Background: We report the first series of Mycobacterium abscessus bacteremia after cytokine-induced killer cell therapy for body beautification and health boosting.
Methods: The clinical manifestations, laboratory and radiological investigations, cytokine/chemokine profiles, and outcomes were described and analyzed.
Results: Four patients were admitted, and 3 patients had septic shock. Chest radiographs showed pulmonary infiltrates in all patients. Three patients developed peripheral gangrene, and 1 patient required lower limb and finger amputations. Patient 1 also developed disseminated infection including meningitis and urinary tract infection. Postmortem examination of patient 1 showed focal areas of pulmonary hemorrhage and diffuse alveolar damage, splenic infarct, adrenal necrosis, and hemorrhage, and acid-fast bacilli (AFB) were seen in the lung, liver, kidney, and adrenal gland. Patient 2 developed inguinal granulomatous lymphadenitis about 40 days after onset of lower limb gangrene. Wedge-shaped pulmonary infarcts were found in patient 3, and retinitis and subcutaneous lesions developed in patient 4. Patients in septic shock had dysregulated cytokine/chemokine profiles. Patient 4 with relatively milder presentation had increasing levels of interleukin 17 and cytokines in the interferon-γ/interleukin 12 pathway. All survivors required prolonged intravenous antibiotics. Blood cultures grew M. abscessus for all patients, and admission peripheral blood smear revealed AFB for 3 patients. Mycobacterium abscessus was also isolated from respiratory specimens (2 patients), urine (1 patient), and cerebrospinal fluid (1 patient). Time to initial blood culture positivity (patients 1, 2, and 3: ≤52 hours; patient 4: 83 hours) appeared to correlate with disease severity.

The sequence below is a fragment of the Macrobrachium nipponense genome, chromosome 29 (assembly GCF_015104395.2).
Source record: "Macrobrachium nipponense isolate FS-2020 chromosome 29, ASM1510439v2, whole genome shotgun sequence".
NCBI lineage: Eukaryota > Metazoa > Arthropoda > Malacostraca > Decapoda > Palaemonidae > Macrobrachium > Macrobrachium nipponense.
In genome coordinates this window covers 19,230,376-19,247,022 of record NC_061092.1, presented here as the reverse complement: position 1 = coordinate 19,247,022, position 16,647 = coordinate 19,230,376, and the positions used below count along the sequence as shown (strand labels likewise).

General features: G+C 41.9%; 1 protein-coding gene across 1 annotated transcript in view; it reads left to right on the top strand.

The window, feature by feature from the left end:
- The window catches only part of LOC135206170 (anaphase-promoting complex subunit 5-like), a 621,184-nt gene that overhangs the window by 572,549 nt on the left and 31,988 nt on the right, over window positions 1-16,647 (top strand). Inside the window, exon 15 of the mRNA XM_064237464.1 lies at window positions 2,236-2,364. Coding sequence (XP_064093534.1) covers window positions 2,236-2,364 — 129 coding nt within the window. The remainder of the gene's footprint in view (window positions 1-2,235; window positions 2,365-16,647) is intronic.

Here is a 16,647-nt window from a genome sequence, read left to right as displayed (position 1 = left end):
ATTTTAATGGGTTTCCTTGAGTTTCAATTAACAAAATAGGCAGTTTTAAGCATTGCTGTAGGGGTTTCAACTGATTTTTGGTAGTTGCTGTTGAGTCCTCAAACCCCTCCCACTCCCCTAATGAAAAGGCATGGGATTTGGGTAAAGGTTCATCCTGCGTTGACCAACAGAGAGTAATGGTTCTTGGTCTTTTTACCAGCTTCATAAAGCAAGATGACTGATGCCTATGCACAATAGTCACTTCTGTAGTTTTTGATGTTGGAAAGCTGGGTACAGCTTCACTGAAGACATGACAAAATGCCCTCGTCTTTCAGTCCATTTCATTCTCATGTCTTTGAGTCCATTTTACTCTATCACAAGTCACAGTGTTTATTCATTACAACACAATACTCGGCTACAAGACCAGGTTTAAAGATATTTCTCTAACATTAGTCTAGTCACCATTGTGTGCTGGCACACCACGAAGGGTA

Conclusions: Empirical coverage for rapidly growing mycobacteria should be considered in patients with sepsis following cosmetic procedures.
Keywords: Mycobacterium abscessus; bacteremia; beauty; cytokine-induced killer cell therapy; sepsis.